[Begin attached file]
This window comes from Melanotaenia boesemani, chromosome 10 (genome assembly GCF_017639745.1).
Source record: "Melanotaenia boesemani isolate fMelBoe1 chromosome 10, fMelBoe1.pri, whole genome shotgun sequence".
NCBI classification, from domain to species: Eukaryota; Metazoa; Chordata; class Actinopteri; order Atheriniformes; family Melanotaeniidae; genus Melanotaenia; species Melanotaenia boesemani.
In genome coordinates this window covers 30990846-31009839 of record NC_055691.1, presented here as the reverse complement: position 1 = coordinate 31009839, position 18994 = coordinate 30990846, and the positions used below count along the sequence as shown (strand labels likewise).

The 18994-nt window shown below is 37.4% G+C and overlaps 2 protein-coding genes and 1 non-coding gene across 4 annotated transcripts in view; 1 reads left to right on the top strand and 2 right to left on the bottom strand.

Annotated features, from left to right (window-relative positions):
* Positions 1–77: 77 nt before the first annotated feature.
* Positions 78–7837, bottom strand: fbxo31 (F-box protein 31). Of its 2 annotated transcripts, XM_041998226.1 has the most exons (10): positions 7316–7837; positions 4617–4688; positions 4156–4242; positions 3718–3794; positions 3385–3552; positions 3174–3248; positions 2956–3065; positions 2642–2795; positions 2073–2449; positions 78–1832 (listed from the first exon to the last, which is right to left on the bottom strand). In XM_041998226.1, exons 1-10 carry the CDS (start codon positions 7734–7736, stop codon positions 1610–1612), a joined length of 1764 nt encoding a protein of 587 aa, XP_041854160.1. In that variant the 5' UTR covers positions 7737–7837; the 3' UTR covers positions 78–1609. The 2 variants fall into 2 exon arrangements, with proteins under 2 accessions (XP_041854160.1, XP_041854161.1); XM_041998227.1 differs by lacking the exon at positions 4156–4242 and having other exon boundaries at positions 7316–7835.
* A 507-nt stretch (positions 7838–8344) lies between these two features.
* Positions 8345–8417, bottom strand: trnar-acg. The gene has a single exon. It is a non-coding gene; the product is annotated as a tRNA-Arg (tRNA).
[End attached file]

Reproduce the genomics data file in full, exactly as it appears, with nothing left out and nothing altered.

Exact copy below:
This window comes from Melanotaenia boesemani, chromosome 10 (genome assembly GCF_017639745.1).
Source record: "Melanotaenia boesemani isolate fMelBoe1 chromosome 10, fMelBoe1.pri, whole genome shotgun sequence".
NCBI classification, from domain to species: Eukaryota; Metazoa; Chordata; class Actinopteri; order Atheriniformes; family Melanotaeniidae; genus Melanotaenia; species Melanotaenia boesemani.
In genome coordinates this window covers 30990846-31009839 of record NC_055691.1, presented here as the reverse complement: position 1 = coordinate 31009839, position 18994 = coordinate 30990846, and the positions used below count along the sequence as shown (strand labels likewise).

The 18994-nt window shown below is 37.4% G+C and overlaps 2 protein-coding genes and 1 non-coding gene across 4 annotated transcripts in view; 1 reads left to right on the top strand and 2 right to left on the bottom strand.

Annotated features, from left to right (window-relative positions):
* Positions 1–77: 77 nt before the first annotated feature.
* Positions 78–7837, bottom strand: fbxo31 (F-box protein 31). Of its 2 annotated transcripts, XM_041998226.1 has the most exons (10): positions 7316–7837; positions 4617–4688; positions 4156–4242; positions 3718–3794; positions 3385–3552; positions 3174–3248; positions 2956–3065; positions 2642–2795; positions 2073–2449; positions 78–1832 (listed from the first exon to the last, which is right to left on the bottom strand). In XM_041998226.1, exons 1-10 carry the CDS (start codon positions 7734–7736, stop codon positions 1610–1612), a joined length of 1764 nt encoding a protein of 587 aa, XP_041854160.1. In that variant the 5' UTR covers positions 7737–7837; the 3' UTR covers positions 78–1609. The 2 variants fall into 2 exon arrangements, with proteins under 2 accessions (XP_041854160.1, XP_041854161.1); XM_041998227.1 differs by lacking the exon at positions 4156–4242 and having other exon boundaries at positions 7316–7835.
* A 507-nt stretch (positions 7838–8344) lies between these two features.
* Positions 8345–8417, bottom strand: trnar-acg. The gene has a single exon. It is a non-coding gene; the product is annotated as a tRNA-Arg (tRNA).